Foresight Institute Logo
Image of nano

Ultimate computer noodling

from the we'll-settle-for-nanocomputers dept.
brian writes "Nice article in New Scientist that serves to establish both a physical upper limit to computing and a timeline. Kinda 'de rigueur' for Foresight but I find this kind of article useful for explaining singularity-like concepts to people. I.e. getting people to realize that one day (rsn) a 1 Ghz Pentium will seem as useless as my old 1 Mhz Apple ][+ seems today:

So here is where Moore's law must end, with a billion-degree laptop or an exploding submicroscopic black hole. "The truth is we have no notion of how to attain these ultimate limits," admits Lloyd. But don't despair–put your faith in human ingenuity. If the rate of progress doesn't slow, we'll reach these ultimate physical limits in just two hundred years' time.

Originally from Slashdot; see ensuing discussion if you like."

3 Responses to “Ultimate computer noodling”

  1. RobertBradbury Says:

    The difference between real and theoretical limits

    I found the article pretty poor because the emphasis was on theoretical rather than practical limits. It is quite possible that the theoretical limits may be unreachable. Most methods for computing at the subatomic level require the use of things like neutronium or muon atoms. These are either impossible to create or have very short lifetimes. Current methods would require huge amounts of matter and energy (e.g. particle accelerators) to construct small amounts short lived exotic computronium. The aggregate amount of computing that that computronium could do, might be much less than you would have gotten using that same amount of matter and energy for highly parallel computing using standard atomic matter for nanocomputers and/or photonic computing.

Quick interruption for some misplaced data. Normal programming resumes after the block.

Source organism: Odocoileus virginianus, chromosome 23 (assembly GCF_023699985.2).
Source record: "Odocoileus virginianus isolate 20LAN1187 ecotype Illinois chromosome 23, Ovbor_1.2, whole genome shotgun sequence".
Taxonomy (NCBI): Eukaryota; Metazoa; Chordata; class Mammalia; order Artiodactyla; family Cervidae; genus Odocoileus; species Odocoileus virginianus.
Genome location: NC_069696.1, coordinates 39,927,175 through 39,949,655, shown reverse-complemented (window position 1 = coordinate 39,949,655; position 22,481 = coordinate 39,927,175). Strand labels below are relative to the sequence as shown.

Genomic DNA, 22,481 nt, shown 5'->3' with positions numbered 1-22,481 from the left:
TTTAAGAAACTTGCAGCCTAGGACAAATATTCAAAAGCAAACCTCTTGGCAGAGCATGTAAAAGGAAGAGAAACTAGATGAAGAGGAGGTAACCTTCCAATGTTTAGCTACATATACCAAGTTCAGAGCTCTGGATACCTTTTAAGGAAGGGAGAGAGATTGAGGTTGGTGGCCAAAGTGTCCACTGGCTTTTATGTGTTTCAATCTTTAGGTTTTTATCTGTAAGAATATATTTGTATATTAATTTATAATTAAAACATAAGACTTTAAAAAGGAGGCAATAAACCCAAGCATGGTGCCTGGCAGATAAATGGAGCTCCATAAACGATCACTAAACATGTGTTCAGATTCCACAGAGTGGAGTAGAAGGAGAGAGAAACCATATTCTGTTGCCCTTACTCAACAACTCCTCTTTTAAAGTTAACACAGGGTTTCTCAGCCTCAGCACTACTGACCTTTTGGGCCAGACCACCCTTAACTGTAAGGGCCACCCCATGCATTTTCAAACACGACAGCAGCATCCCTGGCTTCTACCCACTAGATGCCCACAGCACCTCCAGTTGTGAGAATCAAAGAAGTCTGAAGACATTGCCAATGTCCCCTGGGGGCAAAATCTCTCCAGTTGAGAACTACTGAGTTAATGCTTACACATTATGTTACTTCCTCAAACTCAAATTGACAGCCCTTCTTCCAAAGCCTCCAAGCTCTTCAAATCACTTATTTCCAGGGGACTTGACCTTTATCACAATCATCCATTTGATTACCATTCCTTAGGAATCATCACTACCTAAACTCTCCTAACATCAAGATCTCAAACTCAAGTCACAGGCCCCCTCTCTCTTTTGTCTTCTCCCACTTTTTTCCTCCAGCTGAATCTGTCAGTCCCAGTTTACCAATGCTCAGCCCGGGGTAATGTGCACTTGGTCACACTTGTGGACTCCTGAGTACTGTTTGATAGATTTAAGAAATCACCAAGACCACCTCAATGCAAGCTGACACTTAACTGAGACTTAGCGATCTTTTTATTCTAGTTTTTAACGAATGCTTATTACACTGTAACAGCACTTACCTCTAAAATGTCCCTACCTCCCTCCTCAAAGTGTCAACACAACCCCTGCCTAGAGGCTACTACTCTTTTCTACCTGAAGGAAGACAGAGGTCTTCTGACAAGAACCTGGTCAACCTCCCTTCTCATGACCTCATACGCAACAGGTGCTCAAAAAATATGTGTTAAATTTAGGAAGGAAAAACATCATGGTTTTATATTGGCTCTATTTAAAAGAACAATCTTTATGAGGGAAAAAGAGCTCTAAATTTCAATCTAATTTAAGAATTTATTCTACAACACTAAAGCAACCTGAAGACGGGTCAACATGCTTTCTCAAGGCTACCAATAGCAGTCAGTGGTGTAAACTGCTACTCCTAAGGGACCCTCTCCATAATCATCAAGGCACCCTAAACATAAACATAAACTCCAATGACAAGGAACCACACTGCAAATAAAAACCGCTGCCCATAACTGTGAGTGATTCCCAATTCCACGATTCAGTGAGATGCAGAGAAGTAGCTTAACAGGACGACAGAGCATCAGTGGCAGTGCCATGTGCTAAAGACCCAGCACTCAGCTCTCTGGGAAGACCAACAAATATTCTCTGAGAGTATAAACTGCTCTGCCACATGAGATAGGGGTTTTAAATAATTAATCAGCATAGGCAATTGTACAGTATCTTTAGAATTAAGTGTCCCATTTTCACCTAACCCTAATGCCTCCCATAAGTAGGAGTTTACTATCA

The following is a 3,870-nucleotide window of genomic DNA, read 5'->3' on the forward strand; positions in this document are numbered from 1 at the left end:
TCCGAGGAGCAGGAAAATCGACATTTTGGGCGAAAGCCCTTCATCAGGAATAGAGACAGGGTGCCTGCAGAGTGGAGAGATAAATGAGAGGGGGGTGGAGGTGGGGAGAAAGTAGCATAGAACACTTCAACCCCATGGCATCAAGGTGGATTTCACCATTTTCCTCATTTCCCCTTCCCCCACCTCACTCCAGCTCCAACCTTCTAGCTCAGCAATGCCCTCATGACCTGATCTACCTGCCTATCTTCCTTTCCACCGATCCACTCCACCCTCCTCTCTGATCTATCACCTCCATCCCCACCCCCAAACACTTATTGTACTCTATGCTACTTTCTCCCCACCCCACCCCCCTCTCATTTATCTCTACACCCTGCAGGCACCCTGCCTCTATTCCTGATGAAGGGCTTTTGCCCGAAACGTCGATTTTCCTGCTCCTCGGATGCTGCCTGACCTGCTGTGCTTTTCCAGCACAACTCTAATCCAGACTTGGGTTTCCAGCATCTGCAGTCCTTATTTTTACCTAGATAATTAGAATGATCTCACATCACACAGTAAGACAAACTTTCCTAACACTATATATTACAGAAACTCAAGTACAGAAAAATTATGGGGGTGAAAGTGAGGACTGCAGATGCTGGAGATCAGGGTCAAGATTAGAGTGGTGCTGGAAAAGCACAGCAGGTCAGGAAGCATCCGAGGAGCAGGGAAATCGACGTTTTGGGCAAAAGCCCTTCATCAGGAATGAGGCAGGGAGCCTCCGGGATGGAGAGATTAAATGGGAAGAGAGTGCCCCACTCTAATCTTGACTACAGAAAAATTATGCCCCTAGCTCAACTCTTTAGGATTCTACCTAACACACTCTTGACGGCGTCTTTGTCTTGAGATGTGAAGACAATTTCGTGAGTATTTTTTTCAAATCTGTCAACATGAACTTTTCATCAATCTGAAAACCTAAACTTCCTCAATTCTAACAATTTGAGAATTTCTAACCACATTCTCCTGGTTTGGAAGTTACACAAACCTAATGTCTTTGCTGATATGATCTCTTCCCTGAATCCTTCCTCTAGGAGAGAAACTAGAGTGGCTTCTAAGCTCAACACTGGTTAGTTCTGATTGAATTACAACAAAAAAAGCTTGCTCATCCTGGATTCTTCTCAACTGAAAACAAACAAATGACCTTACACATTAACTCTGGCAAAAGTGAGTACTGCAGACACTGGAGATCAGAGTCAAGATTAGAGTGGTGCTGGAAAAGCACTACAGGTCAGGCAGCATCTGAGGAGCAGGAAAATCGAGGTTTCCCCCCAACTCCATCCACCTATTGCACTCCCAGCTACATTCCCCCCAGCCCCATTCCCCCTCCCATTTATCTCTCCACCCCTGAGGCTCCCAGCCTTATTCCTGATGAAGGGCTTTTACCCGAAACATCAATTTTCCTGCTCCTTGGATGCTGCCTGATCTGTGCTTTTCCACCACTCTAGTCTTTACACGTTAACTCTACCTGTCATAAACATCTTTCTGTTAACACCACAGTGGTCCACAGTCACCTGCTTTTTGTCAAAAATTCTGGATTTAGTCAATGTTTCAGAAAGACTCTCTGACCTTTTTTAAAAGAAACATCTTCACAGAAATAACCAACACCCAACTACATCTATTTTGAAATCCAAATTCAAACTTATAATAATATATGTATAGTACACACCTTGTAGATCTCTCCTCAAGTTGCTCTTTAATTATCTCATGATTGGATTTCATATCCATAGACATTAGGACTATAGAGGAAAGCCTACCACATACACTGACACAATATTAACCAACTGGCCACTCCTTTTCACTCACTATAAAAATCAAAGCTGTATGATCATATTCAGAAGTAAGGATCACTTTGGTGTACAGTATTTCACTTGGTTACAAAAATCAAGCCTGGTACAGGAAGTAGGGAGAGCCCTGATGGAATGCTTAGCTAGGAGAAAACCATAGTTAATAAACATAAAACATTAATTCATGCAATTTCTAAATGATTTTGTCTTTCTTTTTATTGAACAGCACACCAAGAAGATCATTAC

I've been thinking about this problem for a couple of years, and it looks like using nanocomputers we can get about 1042 instructions per second using the entire ouput of the sun. We could hit that limit within a few years of getting self-replicating nanotech able to operate in space. It is much sooner than 200 years from now, I would put my guess around 2030, though 2020 is a distinct possibility.

    For more information see my Matrioshka Brain papers at /MatrioshkaBrains/

  2. redbird Says:

    …based on current knowledge

    What you are saying, though, is based on our current understanding of the universe. From what I can tell, we are somewhere between 18 months and 3 years from string theory finalizing (of course, I'm *hoping* that the breakthroughs are bound to come during this time frame based historical presidents). When this happens, I think that we will find ourselves with very different theoretical limits (given a bit of time to apply the new knowledge to computers). Even if string theory proves to be completely false, there is bound to be some other discovery in the works that will change those theoretical limits. Imagine if we had asked a 1950s scientist to predict the theoretical limits of computers? The results of this article will look just as silly as that 1950s' scientist's do today.

  3. kurt Says:

    Ultimate Limits

    This is rather off the wall. But who knows. When we get down to the molecular level in about 20 years (sooner if Reed and Tour have their way), i think things will stop for a while. Then when we get quantum computers, we'll have this big jump in computing power. Then another wait.

Leave a Reply